Forgive the lousy picture, this is all I have of the car at the seller’s place
Just some of the pile of bits that came with it. Amazingly, almost everything needed was present!
The shell was loaded onto a large truck while the drivetrain and other bits rode in the back of the pickup truck that replaced the Beetle as my daily driver (COAL coming next)
1296 cc of Britains finest!
My uncle had a large yard at his house and he generously allowed me to keep the car with him while it was being restored. He thankfully knew an exceptionally talented bodywork man and a very good painter, so they were drafted in to start bringing the Spitfire back together. Over the course of the next 6 months, work on the car progressed at a pretty regular pace. I spent most of my evenings and weekends over there helping out wherever I could, but the heavy lifting was done by the professionals, of course. Dayananda, the bodywork man (or “tinkering baas” in our local vernacular) was truly gifted with metal work. All you needed to do was show him some pictures of how the car was supposed to look and he would could visualize everything in his head and more importantly, translate that into metal. The car had a fair amount of rust in various places, so he had a lot of work to do, and ended up fabricating quite a few repair sections from scratch.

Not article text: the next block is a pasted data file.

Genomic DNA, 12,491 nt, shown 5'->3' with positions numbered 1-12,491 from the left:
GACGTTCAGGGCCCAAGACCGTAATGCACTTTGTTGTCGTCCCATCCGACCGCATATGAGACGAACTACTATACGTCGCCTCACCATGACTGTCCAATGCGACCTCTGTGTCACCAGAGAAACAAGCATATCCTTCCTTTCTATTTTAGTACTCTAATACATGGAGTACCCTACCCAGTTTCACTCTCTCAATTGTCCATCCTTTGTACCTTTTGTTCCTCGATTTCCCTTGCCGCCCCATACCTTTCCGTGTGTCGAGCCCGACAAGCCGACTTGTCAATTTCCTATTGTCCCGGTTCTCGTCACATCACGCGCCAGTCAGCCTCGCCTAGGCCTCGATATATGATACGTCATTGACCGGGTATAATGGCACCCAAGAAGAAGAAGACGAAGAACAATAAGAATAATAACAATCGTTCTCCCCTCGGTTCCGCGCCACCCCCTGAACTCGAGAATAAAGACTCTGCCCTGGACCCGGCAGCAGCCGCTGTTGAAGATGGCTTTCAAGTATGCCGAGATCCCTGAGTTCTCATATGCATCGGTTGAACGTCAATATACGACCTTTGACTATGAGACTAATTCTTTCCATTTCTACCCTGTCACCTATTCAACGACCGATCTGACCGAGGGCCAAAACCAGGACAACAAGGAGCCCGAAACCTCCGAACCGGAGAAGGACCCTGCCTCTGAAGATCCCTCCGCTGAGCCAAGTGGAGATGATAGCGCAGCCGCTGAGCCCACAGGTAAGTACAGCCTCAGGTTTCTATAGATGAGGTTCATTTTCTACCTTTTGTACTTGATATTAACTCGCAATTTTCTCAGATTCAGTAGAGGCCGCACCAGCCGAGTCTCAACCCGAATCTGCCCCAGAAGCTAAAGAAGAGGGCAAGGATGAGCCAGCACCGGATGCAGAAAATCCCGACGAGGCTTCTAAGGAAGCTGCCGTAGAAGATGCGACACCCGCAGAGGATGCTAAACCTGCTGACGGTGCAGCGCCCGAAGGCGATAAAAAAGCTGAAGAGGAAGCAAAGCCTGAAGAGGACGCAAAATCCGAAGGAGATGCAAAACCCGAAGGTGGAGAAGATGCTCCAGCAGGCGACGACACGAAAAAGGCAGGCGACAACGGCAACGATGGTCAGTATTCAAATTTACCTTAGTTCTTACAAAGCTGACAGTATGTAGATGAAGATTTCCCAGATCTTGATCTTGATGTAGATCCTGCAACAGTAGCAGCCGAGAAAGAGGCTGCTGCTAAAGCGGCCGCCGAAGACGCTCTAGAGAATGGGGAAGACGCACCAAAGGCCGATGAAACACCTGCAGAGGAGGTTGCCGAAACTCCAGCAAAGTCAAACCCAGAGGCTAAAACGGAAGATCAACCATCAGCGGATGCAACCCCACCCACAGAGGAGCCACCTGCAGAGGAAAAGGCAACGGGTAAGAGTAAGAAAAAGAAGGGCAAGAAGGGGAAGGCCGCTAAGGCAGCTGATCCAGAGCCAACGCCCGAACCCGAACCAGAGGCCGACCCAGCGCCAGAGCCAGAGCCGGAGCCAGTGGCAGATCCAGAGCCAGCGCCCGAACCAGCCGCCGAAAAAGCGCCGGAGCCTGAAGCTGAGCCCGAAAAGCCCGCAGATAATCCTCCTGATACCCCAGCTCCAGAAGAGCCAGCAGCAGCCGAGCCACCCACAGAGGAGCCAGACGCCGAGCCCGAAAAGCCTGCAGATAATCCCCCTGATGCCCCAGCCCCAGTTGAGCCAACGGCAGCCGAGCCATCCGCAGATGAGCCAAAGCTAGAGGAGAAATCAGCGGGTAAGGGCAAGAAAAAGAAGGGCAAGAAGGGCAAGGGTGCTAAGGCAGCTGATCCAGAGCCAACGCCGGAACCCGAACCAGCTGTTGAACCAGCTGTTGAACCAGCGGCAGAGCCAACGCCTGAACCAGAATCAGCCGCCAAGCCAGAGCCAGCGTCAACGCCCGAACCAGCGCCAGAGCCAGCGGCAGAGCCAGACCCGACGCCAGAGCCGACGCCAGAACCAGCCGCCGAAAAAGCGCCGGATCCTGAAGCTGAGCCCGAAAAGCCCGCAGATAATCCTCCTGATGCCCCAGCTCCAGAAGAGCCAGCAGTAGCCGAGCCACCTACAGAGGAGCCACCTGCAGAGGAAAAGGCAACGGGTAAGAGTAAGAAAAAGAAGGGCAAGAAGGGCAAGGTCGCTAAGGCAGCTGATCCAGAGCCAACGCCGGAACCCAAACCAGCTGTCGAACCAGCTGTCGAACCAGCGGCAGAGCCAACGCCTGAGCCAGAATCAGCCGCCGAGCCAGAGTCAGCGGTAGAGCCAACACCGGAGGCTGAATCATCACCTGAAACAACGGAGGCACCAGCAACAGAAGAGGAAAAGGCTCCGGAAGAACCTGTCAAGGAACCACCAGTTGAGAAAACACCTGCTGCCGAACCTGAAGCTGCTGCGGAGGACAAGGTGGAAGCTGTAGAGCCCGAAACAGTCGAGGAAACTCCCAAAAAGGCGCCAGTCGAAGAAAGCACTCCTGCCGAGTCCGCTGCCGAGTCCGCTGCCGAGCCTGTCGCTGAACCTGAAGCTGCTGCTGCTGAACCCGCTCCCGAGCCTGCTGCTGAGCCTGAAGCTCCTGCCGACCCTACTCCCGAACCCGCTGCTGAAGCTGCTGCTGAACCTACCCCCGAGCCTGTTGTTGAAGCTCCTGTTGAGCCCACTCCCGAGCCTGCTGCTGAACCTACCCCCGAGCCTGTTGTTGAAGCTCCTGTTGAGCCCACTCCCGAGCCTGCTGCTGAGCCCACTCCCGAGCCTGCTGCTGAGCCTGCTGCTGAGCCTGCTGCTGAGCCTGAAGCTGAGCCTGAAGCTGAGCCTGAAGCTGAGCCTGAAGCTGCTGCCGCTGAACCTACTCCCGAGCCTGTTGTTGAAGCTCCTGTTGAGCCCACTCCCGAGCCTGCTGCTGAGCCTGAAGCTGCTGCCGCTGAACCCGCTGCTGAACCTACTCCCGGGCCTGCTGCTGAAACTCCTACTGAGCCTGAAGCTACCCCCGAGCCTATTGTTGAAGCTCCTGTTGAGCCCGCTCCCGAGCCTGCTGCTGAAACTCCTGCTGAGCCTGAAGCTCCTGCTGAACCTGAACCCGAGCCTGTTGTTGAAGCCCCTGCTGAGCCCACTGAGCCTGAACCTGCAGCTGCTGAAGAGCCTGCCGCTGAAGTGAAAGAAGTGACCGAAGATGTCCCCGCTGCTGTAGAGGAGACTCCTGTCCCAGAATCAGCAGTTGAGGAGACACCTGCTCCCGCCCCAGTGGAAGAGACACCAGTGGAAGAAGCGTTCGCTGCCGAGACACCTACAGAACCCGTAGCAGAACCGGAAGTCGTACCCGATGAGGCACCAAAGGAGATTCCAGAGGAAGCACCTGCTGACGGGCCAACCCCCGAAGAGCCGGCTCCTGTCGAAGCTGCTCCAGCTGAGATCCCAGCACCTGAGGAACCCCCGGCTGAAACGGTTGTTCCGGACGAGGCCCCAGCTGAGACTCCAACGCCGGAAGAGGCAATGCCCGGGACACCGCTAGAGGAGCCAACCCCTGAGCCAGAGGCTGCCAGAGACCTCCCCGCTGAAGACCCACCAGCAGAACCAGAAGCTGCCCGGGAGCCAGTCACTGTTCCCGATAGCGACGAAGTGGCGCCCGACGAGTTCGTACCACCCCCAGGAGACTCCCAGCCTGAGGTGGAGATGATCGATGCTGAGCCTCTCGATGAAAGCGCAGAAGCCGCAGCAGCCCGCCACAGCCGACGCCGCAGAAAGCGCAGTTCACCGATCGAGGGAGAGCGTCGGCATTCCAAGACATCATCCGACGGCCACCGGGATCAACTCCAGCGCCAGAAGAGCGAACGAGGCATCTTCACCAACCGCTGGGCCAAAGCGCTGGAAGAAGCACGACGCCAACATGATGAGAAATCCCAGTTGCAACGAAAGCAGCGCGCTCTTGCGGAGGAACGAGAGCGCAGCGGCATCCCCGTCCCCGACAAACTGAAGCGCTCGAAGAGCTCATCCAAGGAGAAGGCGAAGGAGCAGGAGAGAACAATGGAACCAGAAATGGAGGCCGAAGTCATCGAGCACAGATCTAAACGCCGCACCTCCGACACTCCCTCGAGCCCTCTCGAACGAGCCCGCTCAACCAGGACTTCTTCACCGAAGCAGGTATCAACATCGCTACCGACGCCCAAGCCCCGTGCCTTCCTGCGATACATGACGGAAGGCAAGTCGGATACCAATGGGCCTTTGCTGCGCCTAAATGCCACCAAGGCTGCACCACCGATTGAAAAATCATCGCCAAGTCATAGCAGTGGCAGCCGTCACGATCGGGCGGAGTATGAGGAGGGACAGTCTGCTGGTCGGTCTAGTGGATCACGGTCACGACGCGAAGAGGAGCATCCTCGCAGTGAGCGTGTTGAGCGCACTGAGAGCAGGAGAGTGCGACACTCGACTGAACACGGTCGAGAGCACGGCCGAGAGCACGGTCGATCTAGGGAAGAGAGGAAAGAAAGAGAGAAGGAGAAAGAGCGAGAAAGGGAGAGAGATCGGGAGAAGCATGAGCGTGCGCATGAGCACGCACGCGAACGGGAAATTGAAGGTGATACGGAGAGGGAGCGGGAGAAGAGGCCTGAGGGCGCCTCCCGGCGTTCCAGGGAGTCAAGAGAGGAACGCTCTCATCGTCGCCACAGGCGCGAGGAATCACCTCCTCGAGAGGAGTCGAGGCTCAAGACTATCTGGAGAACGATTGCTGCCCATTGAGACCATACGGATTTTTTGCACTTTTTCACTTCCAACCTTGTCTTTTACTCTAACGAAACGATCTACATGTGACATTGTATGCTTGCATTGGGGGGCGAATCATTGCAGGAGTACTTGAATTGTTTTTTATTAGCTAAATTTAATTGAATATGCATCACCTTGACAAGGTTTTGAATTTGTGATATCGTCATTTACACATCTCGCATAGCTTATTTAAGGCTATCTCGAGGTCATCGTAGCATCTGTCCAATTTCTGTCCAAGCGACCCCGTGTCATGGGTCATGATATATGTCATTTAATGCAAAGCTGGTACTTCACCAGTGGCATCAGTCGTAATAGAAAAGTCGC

Hand forming a section of wheel arch
Fitting the formed arch section
The car had been sitting for several years and it seemed to have been left at the mercy of the elements, so although it wasn’t too badly rotted there were quite a few rusty sections that need to be worked through. The Spitfire is technically a body on frame car but the chassis is basically a backbone and a lot of structural strength is derived from the sills and floor. For this reason rusty sills are not ideal, and as you’d expect, the sills and floor on my car had lots of rust. So all of that was attended to as well, slowly and carefully, step by painstaking step.